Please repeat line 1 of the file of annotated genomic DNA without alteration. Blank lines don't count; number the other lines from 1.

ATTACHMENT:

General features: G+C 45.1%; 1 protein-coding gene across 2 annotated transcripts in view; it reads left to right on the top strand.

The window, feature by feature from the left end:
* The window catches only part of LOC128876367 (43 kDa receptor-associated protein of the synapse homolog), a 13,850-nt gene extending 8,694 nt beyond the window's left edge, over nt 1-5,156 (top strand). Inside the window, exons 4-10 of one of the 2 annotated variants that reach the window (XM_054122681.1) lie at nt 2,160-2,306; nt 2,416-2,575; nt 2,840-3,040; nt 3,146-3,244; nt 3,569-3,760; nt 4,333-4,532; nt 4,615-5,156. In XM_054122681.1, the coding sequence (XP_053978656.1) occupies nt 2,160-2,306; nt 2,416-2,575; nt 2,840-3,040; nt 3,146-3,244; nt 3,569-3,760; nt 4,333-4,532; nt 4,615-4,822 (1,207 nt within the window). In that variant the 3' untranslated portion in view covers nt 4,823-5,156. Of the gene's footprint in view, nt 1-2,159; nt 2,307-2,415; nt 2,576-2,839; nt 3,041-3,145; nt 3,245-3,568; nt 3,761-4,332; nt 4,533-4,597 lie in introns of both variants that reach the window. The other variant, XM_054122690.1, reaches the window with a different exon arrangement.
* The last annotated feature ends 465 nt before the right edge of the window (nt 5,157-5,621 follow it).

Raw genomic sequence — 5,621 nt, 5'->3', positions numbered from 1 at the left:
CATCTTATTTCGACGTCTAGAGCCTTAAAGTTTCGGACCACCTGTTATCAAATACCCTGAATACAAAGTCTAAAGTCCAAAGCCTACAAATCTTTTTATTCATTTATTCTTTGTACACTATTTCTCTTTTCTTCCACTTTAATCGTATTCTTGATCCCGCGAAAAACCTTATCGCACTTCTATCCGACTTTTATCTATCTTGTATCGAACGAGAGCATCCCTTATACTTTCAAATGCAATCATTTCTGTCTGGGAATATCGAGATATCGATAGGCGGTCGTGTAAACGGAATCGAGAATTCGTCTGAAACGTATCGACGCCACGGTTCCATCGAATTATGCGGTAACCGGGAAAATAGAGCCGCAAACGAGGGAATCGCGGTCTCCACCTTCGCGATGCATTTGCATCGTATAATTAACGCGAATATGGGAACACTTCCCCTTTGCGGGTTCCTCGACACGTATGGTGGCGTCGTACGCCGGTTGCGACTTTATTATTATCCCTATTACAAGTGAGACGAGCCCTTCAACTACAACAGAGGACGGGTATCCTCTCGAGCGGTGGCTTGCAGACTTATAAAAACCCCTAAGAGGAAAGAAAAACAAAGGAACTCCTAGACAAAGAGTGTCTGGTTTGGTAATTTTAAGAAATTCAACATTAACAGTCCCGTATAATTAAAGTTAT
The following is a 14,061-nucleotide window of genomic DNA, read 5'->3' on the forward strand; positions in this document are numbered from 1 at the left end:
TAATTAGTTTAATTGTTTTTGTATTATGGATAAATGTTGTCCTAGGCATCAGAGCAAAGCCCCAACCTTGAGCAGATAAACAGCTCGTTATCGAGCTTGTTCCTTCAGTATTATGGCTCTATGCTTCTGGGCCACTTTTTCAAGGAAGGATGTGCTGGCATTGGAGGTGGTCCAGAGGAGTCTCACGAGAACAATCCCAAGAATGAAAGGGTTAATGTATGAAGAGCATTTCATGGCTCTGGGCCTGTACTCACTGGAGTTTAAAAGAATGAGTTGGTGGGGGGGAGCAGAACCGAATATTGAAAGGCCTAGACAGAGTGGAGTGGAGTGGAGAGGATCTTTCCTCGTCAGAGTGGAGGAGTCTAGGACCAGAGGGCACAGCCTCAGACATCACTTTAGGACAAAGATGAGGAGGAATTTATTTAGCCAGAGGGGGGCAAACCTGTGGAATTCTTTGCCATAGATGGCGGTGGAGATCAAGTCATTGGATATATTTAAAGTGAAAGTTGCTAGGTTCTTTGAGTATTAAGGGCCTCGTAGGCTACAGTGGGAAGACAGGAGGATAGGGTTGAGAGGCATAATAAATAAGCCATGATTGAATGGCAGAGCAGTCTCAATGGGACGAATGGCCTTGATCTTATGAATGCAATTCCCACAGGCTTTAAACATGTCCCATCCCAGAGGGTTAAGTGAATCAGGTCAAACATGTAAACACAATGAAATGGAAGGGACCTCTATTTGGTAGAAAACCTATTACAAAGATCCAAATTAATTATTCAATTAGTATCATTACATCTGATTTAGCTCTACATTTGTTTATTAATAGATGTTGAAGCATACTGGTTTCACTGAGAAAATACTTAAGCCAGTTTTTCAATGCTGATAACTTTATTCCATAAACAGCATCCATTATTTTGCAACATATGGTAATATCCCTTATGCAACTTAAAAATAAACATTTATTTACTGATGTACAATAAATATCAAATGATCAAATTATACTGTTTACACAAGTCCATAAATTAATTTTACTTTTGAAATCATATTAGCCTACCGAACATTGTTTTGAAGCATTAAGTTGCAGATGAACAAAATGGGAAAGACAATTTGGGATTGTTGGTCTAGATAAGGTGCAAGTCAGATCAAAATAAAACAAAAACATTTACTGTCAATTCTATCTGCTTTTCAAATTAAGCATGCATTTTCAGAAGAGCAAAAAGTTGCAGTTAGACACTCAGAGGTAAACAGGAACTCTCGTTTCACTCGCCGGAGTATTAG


General features: G+C 45.1%; 1 protein-coding gene across 2 annotated transcripts in view; it reads left to right on the top strand.